Wanna See How They've Been Trickin' Ya?

Discussion in 'Economy' started by PoliticalChic, Dec 2, 2010.

  1. PoliticalChic
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    PoliticalChic Diamond Member

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    I was surprised to see how many on the board were talking about economics...so you might like to check this out:

    1. PAYGO: how to look responsible…The idea was to track all new entitlement spending and tax legislation, and, if these are not deficit-neutral by years end, automatic spending cuts would kick in. “Congress passed the Budgetary Enforcement Act (BEA) of 1990, which specified two new deficit reduction mechanisms: pay-as-you-go (PAYGO) rules and statutory discretionary spending caps.” http://mercatus.org/sites/default/files/publication/Budget_Gimmick_WP1030.pdf

    a. Nancy Pelosi: “When I became Speaker of the House, the very first day we passed legislation that made PAYGO the rule of the House. Today we will make it the law of the land.” Speaker Nancy Pelosi | News Room | Speeches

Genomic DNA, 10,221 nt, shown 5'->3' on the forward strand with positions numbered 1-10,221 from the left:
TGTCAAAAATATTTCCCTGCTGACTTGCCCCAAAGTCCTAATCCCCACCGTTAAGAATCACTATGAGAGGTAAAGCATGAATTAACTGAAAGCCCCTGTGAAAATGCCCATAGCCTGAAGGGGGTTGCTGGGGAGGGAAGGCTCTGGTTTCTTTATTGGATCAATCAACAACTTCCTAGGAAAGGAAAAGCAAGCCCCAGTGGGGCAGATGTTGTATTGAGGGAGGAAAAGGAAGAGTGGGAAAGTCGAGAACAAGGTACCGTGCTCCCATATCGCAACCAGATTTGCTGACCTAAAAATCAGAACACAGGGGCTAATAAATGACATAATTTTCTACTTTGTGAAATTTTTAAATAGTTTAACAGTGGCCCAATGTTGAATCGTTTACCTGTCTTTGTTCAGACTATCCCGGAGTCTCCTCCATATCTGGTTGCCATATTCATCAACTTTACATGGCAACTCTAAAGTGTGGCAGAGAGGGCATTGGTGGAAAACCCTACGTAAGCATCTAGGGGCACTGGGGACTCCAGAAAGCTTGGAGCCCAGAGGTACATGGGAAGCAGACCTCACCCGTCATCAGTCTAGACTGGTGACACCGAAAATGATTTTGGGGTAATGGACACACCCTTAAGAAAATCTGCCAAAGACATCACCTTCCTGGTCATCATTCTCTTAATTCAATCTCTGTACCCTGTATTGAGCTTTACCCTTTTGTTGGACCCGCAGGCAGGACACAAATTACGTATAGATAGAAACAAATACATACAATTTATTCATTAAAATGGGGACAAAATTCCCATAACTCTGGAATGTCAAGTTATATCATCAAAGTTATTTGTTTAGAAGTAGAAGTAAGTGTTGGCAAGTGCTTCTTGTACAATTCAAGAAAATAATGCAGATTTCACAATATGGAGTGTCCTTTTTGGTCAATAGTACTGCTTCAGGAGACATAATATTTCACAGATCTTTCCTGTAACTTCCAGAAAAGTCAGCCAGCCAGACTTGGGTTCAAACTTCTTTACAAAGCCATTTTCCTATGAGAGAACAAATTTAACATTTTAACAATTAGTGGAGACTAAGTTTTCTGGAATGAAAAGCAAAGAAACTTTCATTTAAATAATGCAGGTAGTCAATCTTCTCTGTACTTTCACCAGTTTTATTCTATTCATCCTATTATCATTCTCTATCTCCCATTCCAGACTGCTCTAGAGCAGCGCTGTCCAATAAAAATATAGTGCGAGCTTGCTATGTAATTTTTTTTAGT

b. “I Believe In PAYGO. If I Start A New Program I Will Pay For It.” (Sen. Obama, Remarks, New York City, NY, 3/27/08)

    c. First, politicians exempted major categories of mandatory spending, including Social Security. Cuts in Medicare were limited to 4%
    Mercatus, Op. Cit.

    d. “It was never enforced. Over those 12 years, Congress enacted $700 billion in non-offset entitlement expansions and tax cuts, and then cancelled every single sequestration that would have enforced the law. Congress typically waited until the final spending bill of the year, and then simply added a paragraph mandating that PAYGO not be enforced against any past bills.”